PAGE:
Kris' Locomotion and Manipulation Planning Toolbox (Klamp't)

Kris Hauser, Jingru Luo

Klamp't (Kris' Locomotion and Manipulation Planning Toolbox) is an open source, cross-platform software package for modeling, simulating, and planning for complex robots, particularly for manipulation and locomotion tasks.

It has been developed at Indiana University since 2009 primarily as a research platform, and has been used in classrooms beginning in 2013. It has been used by members of Team DRC-Hubo in the DARPA Robotics Challenge primarily on the ladder climbing task.


  • Supports legged and fixed-based robots.
  • Built in models NASA ATHLETE, Rethink Robotics Baxter, AIST HRP-2, Willow Garage PR2, KAIST Hubo-II+, Robonaut 2, Staubli TX90, Puma 760, Robotiq Adaptive Gripper.
  • Forward and inverse kinematics, forward and inverse dynamics
  • Contact mechanics computations: force closure, support polygons, stability of rigid bodies and actuated robots
  • Keyframe poser and path editor
  • Robust rigid body simulation with triangle mesh / triangle mesh collisions.
  • Simulation of PID controlled, torque controlled, and velocity controlled motors.
  • Simulation of various sensors including gyroscopes, force/torque sensors, and accelerometers. (Vision / depth sensors not yet supported)
  • ROS bindings available.
  • Many sampling-based motion planners implemented.
  • Motion planning on constrained manifolds.
  • Fast trajectory optimization routines.
  • Real-time motion planning routines.
  • Planning models are fully decoupled from simulation models, which helps simulate uncertainty.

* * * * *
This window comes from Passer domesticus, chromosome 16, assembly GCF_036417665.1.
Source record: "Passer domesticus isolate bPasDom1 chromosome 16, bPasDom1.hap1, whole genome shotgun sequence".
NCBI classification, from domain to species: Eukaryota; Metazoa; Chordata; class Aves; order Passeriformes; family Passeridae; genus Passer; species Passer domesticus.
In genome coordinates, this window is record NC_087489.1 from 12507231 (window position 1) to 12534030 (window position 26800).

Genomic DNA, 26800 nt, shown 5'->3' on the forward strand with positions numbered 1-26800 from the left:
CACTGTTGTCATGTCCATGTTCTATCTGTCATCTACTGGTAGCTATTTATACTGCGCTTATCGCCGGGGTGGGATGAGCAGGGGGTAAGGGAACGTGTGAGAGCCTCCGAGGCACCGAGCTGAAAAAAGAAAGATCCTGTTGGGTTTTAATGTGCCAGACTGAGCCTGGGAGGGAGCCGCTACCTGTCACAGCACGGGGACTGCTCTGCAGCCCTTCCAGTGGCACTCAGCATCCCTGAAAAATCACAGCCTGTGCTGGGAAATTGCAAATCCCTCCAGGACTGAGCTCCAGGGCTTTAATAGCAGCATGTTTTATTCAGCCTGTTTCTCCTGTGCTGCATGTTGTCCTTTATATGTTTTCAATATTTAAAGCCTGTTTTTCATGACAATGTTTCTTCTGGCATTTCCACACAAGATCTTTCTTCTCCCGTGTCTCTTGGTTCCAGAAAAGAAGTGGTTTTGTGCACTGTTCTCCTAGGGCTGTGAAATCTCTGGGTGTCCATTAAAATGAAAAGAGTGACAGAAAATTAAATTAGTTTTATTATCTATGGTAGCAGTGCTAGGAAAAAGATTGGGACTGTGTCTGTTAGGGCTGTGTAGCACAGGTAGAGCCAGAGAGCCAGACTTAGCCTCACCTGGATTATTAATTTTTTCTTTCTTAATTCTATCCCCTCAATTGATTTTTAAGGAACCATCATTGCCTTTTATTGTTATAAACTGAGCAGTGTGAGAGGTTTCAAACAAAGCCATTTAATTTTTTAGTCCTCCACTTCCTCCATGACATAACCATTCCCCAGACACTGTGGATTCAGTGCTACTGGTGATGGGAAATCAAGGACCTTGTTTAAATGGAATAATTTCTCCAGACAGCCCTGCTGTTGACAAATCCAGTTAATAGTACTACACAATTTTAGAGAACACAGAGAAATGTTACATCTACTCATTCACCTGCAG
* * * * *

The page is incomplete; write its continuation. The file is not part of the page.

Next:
Current version: 0.6.2

Languages: C++ and Python

Supported platforms: *nix environments, Windows, Mac OSX, and Windows through Cygwin.

What's new?

Version 0.6.2 introduces:

  • An adaptive time-stepping technique means simulation of mesh-mesh contact is even more robust, allowing the simulator to handle fast moving objects and high forces.
  • ROS bindings for reading/saving transforms, loading paths, point cloud data, etc.
  • Native support for point cloud geometries loaded from ROS PointCloud2 topics.
  • Better geometry loader. Materials are now read, and objects that share the same geometry do not re-load from disk.
  • Improved visuals, with antialiasing and slightly faster rendering.
  • Robot, object, and world duplication is now effortless.
  • New convenience routines in Python for local/global IK solving, visualizing worlds and coordinates, editing resources, and a transform manager.
  • Many bug fixes.


Klamp't uses a robust contact generation scheme for mesh-mesh contact

Wheel turning on the PR2. Motion courtesy of Dmitry Berenson at WPI. Compare with the real robot.

Staubli TX90 throwing a block

Hubo-II+ walking on flat ground

Hubo-II+ being tipped over on uneven ground

Hubo-II+ climbing a ladder

Hubo-II+ switching feet, demonstrating force-torque sensing capabilities. Motion courtesy of Andy Park at Purdue University

Comparison of Klampt's contact generation method against the GIMPACT method used in ODE / Bullet

Downloading and Installing Klamp't

Building from source

Please follow the instructions for your system in the Install Klamp't tutorial or the Klamp't manual.

Precompiled binaries

Linux (64 bit) (up to date as of 1/8/2016)

Windows (32 bit) (up to date as of 3/4/2016). You must install the x86 Visual Studio 2015 Runtime.

To compile your own C++ programs under Windows, you will need to 1) compile Boost, 2) clone Klampt and KrisLibrary from git, then 3) unpack the correct precompiled dependency libraries to the Klampt/Library folder:

To recompile the Klamp't Python bindings, you will need to get the dependencies above and then download and edit the following file



Frequently Asked Questions

  1. How does Klamp't compare to other simulators / programming environments (like ROS, RAVE, Webots, etc)?